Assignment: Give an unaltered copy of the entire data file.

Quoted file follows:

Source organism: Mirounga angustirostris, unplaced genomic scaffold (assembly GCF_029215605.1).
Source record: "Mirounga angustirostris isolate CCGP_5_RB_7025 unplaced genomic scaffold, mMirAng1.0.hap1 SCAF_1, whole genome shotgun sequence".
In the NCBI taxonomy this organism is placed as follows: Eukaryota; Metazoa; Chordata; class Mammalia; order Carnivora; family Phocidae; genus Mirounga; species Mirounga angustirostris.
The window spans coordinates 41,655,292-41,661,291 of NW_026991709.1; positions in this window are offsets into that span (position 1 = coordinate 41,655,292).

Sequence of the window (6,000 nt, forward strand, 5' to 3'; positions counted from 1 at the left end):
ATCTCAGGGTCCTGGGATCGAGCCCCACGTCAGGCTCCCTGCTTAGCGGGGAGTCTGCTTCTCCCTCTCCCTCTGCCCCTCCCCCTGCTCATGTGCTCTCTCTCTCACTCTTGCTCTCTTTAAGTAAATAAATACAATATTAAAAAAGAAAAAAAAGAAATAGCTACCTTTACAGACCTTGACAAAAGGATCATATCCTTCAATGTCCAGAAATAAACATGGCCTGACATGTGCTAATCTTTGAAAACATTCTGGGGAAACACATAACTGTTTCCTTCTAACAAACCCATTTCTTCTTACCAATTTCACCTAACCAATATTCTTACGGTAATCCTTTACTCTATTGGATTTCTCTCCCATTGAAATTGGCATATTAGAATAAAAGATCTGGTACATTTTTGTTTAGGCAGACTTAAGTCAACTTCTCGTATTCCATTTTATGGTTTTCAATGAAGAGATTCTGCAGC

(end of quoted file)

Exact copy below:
Source organism: Mirounga angustirostris, unplaced genomic scaffold (assembly GCF_029215605.1).
Source record: "Mirounga angustirostris isolate CCGP_5_RB_7025 unplaced genomic scaffold, mMirAng1.0.hap1 SCAF_1, whole genome shotgun sequence".
In the NCBI taxonomy this organism is placed as follows: Eukaryota; Metazoa; Chordata; class Mammalia; order Carnivora; family Phocidae; genus Mirounga; species Mirounga angustirostris.
The window spans coordinates 41,655,292-41,661,291 of NW_026991709.1; positions in this window are offsets into that span (position 1 = coordinate 41,655,292).

Sequence of the window (6,000 nt, forward strand, 5' to 3'; positions counted from 1 at the left end):
ATCTCAGGGTCCTGGGATCGAGCCCCACGTCAGGCTCCCTGCTTAGCGGGGAGTCTGCTTCTCCCTCTCCCTCTGCCCCTCCCCCTGCTCATGTGCTCTCTCTCTCACTCTTGCTCTCTTTAAGTAAATAAATACAATATTAAAAAAGAAAAAAAAGAAATAGCTACCTTTACAGACCTTGACAAAAGGATCATATCCTTCAATGTCCAGAAATAAACATGGCCTGACATGTGCTAATCTTTGAAAACATTCTGGGGAAACACATAACTGTTTCCTTCTAACAAACCCATTTCTTCTTACCAATTTCACCTAACCAATATTCTTACGGTAATCCTTTACTCTATTGGATTTCTCTCCCATTGAAATTGGCATATTAGAATAAAAGATCTGGTACATTTTTGTTTAGGCAGACTTAAGTCAACTTCTCGTATTCCATTTTATGGTTTTCAATGAAGAGATTCTGCAGC